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  • Research article
  • Open Access
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Implementing a medical student interpreter training program as a strategy to developing humanism

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BMC Medical Education201818:141

https://doi.org/10.1186/s12909-018-1254-7

  • Received: 27 December 2017
  • Accepted: 11 June 2018
  • Published:
Open Peer Review reports

Abstract

Background

Humanistic care in medicine has shown to improve healthcare outcomes. Language barriers are a significant obstacle to humanistic care, and trained medical interpreters have demonstrated to effectively bridge the gap for the vulnerable limited English proficiency (LEP) patient population. One way in which medical schools can train more humanistic physicians and provide language access is through the implementation of programs to train bilingual medical students as medical interpreters. The purpose of this prospective study was to evaluate whether such training had an impact on bilingual medical student’s interpretation skills and humanistic traits.

Methods

Between 2015 and 2017, whole-day (~ 8 h) workshops on medical interpretation were offered periodically to 80 bilingual medical students at the Penn State College of Medicine. Students completed a series of questionnaires before and after the training that assessed the program’s effectiveness and its overall impact on interpretation skills and humanistic traits. Students also had the opportunity to become certified medical interpreters.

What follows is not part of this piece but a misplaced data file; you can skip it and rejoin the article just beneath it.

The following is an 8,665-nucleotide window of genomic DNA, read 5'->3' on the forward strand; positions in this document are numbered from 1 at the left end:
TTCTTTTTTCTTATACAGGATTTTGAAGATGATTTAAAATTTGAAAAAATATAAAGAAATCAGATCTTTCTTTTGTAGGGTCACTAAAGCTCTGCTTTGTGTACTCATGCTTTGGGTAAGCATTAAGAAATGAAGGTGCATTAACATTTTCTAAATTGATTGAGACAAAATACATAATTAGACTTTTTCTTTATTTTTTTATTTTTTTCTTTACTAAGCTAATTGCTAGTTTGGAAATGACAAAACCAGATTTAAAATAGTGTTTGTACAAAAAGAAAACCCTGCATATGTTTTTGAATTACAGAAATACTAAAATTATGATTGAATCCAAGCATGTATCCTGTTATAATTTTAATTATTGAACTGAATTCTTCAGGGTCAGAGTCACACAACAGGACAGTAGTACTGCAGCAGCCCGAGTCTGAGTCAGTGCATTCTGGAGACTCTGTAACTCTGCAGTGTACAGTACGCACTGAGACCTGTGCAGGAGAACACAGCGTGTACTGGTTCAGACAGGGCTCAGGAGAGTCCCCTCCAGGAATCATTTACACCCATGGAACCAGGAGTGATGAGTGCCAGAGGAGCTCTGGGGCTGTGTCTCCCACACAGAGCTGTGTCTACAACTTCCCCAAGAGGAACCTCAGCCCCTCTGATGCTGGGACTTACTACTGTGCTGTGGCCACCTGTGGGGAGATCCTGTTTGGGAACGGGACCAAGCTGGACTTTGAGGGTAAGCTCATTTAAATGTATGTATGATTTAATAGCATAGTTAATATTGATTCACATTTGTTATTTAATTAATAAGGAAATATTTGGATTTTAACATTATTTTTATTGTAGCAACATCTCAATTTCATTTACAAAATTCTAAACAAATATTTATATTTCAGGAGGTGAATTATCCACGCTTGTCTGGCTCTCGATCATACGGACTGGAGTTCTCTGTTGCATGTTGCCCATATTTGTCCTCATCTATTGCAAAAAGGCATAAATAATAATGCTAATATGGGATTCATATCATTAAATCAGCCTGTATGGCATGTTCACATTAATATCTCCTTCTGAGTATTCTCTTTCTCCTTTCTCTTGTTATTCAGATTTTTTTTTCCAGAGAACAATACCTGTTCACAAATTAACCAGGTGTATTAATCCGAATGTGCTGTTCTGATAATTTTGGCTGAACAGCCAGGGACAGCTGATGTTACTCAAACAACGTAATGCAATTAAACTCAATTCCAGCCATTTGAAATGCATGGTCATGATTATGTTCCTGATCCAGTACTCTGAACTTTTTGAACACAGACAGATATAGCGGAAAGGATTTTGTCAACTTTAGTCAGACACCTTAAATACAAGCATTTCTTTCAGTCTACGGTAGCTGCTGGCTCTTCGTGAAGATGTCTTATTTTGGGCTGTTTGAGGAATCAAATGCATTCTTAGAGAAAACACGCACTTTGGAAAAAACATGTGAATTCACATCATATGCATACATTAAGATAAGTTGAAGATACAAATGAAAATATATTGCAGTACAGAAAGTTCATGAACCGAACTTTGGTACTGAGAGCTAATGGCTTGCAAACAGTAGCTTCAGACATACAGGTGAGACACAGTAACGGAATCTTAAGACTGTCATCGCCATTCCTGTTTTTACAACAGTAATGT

Results

The 80 student participants were first- to third- year medical students representing 21 languages. Following training, most students felt more confident interpreting (98%) and more empathetic towards LEP patients (87.5%). Students’ scores in the multiple-choice questions about medical interpretation/role of the interpreter were also significantly improved (Chi-Square test, p < 0.05). All students who decided to take the exam were able to successfully become certified interpreters. Ninety-two percent of participants reported they would recommend the program and would be willing to serve as a future “coaches” for interpreter training workshops delivered to peer students.